The research about the plant sundew (Drosera) was a turning point for an exploration in the absence of the case study. The “bubble world” (Tsing, 2015, p. 156) of •, called by humans, is Drosera or Sundew. I like Sundew more: “The Dewe of the Sonne” (Sundews n.d.). An expression used to connect dew with the sun. They used me, they drew me, they loved me (Enquist, 2016) and I became present. The presence of the others made me reach my sensors of attention into the air, and my limitations of my attention glitters in your eye beneath the sun (Darwin, 1875, pp. 1-14). The “bubble world” (Tsing, 2015, p. 156) of a human burst into a new world that challenged the premade categorizations and classifications. The plant grew in me and lived a new life. A text was written to describe the sundew’s world from its own point of view. An attempt to re-define what it means to be a scientist, an artist, a human or a plant.
The shared life of • found a new kind of presence. • took various forms and found different ways to become present through absence. The absence of others gave voice to solo travelers and migrators such as me or Omid. “Absence” represented a presence in a forest, a gathering of people and a lone wolf. The absence of • became present both in the field and in the gallery.
• becomes present in the process of thinking about • and • become present in •‘s physical absence. An ongoing attempt to spend time with the plant sundew is the new work. An ongoing attempt to spend time with the human Pantea Armanfar is the new work. The journey to look for each other began in summer 2019 around Scottish wetlands and first came to happen in Kirkconnel Flow in Dumfries, Scotland. Soon after • reunited in peatlands in Scottish Borders area, Red Moss and Knowetops Loch. Their business, life, love and death crossed one another. The shared life brought about possibilities beyond one another.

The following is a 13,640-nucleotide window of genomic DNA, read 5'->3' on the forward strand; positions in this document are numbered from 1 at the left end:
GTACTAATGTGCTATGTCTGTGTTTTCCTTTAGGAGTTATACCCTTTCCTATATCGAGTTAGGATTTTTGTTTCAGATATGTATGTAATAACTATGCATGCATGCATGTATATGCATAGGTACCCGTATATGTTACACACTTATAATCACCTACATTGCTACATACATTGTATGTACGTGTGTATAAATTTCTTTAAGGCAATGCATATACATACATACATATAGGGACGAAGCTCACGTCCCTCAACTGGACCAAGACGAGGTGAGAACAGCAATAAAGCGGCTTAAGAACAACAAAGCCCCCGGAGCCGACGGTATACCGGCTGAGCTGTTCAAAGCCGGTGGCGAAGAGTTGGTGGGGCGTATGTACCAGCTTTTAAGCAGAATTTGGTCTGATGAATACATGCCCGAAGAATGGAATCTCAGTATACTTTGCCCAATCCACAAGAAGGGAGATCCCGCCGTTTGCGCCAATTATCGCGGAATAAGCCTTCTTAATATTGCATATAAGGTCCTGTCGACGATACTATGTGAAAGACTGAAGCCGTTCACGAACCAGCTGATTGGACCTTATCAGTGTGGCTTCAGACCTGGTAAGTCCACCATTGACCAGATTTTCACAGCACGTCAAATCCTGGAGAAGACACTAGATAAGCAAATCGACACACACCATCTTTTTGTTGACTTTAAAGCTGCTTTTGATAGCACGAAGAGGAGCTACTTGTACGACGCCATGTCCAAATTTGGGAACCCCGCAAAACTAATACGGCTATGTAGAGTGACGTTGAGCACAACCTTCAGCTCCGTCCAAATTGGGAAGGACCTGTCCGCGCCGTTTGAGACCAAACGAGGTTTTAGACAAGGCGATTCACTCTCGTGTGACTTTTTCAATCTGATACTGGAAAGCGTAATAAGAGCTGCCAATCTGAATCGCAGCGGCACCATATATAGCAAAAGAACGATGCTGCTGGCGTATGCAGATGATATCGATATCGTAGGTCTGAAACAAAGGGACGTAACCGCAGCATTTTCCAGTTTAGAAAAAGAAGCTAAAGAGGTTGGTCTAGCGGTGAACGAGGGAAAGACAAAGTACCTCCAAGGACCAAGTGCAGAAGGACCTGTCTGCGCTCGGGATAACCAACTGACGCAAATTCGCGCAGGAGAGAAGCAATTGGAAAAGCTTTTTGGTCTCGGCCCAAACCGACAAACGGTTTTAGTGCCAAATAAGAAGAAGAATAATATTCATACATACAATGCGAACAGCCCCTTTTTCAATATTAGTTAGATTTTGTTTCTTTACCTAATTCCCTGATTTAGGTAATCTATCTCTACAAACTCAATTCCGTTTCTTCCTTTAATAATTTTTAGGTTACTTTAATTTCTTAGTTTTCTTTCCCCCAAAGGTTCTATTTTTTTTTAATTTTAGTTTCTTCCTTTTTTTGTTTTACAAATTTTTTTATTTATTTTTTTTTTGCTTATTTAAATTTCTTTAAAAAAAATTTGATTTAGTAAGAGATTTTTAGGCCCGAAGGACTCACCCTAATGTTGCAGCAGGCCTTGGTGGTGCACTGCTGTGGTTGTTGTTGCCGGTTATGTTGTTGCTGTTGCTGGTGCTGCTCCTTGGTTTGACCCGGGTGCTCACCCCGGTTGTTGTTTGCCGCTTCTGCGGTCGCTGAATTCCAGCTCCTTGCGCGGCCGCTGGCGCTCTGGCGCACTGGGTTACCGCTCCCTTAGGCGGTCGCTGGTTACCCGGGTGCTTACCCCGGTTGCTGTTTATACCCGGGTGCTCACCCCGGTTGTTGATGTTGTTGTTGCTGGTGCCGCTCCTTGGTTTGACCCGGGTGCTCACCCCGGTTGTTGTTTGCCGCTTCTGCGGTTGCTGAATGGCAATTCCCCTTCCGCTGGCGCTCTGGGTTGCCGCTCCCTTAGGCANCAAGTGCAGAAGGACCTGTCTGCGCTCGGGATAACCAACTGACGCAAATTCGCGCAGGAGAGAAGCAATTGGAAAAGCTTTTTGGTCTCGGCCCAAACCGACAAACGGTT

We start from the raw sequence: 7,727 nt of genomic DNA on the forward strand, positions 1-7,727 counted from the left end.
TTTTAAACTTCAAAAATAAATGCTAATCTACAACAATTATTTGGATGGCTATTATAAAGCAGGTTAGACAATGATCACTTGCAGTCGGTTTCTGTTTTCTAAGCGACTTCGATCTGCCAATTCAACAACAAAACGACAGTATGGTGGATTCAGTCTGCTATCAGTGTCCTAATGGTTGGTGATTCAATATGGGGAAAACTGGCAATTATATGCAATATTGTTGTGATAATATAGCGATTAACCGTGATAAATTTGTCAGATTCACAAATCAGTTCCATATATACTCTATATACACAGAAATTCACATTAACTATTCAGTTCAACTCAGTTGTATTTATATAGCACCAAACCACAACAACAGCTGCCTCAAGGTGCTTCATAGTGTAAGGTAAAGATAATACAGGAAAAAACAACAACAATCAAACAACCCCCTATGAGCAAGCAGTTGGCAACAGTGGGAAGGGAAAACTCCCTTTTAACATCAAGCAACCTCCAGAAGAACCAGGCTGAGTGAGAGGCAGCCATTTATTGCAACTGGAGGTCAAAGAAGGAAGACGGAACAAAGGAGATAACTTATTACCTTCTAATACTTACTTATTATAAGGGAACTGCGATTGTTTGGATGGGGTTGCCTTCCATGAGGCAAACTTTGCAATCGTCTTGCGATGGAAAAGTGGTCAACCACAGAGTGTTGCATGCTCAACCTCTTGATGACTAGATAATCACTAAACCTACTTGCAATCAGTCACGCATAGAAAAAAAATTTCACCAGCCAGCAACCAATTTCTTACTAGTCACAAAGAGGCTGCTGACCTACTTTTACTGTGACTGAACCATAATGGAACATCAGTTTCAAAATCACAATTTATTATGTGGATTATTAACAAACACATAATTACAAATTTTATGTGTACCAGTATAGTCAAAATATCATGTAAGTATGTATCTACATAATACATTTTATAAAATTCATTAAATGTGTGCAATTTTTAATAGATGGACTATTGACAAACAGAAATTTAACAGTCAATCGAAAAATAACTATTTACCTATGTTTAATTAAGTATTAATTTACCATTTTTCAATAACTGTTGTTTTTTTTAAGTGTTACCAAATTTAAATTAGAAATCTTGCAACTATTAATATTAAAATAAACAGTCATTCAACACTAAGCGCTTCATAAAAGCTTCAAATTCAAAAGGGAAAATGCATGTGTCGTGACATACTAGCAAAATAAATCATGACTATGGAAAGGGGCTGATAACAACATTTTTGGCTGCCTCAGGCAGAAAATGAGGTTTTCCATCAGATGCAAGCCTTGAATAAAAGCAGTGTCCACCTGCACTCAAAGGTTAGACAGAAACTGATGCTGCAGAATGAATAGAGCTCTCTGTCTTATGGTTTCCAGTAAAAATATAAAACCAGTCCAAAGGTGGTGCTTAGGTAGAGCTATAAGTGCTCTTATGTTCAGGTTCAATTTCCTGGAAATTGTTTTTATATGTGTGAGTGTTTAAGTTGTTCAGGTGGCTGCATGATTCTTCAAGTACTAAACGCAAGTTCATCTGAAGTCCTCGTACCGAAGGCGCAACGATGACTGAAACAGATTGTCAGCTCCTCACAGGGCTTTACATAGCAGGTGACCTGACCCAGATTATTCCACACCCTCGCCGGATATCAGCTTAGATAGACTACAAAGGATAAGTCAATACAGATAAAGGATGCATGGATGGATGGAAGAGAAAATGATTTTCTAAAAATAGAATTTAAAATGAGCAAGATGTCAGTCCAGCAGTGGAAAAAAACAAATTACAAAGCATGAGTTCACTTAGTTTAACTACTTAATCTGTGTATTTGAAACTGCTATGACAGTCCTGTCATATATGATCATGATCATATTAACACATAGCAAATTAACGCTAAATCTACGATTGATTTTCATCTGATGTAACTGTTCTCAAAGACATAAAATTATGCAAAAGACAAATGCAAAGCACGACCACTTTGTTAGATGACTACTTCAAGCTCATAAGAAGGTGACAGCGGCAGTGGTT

Pantea Armanfar and the sundew share the life of • . • proposes an imaginary landscape where urban life weaves together with wetlands. They encourage listening and being in a landscape that is fascinating and subtle, but not orderly and quiet. A proposal for an imagined place, time and society to be sought. • becomes present in my response to reaching, thinking and spending time with • .
• is “آن” and thinks as “آن“ .”آن” stands for the Persian article for “he/she/it/them/you”. As Mevlana puts it “هر آنچه در جستن آنی آنی” : what you seek is seeking you or you are what you are seeking or whatever “آن” you are seeking to be, you are “آن”. •‘s livability is dependent not on •‘s knowledge of •, but on the diversity of ways in which • can think of • or possibly live •. In this sense, • unlearns, • unseeks, • undoes, • stops knowing.
Pantea Armanfar is an artist working with experimental documentary, analogue photography and field recording to explore new ways of telling stories. She studies themes of the environment, immigration and wetlands.
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Mitsch, W.J. & Gosselink, J.G., 2007. Wetlands, 4th edn, John Wiley & Sons, Inc., Hoboken, New Jersey.
Tsing, A.L., 2015. The mushroom at the end of the world: on the possibility of life in capitalist ruins, Princeton University Press, Princeton.
Enquist, S., ‘Charles Darwin’s Love Affair: The Sundew to his Moondew’, The recovery discovery, 19 May 2016, accessed 10 March 2019, http://blogs.evergreen.edu/pim-group1/charles-darwins-love- affair/
Sundews n.d., Carnivorous Plant Resource, Accessed 10 March 2019, https:// carnivorousplantresource.com/the-plants/sundews/
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Siberian Crane ‘Omid’ returns to Iran brings hope, TehranTimes, 1 December 2018, accessed 20 July 2019, https://www.tehrantimes.com/news/430098/Siberian-crane-Omid-returns-to-Iran-brings- hope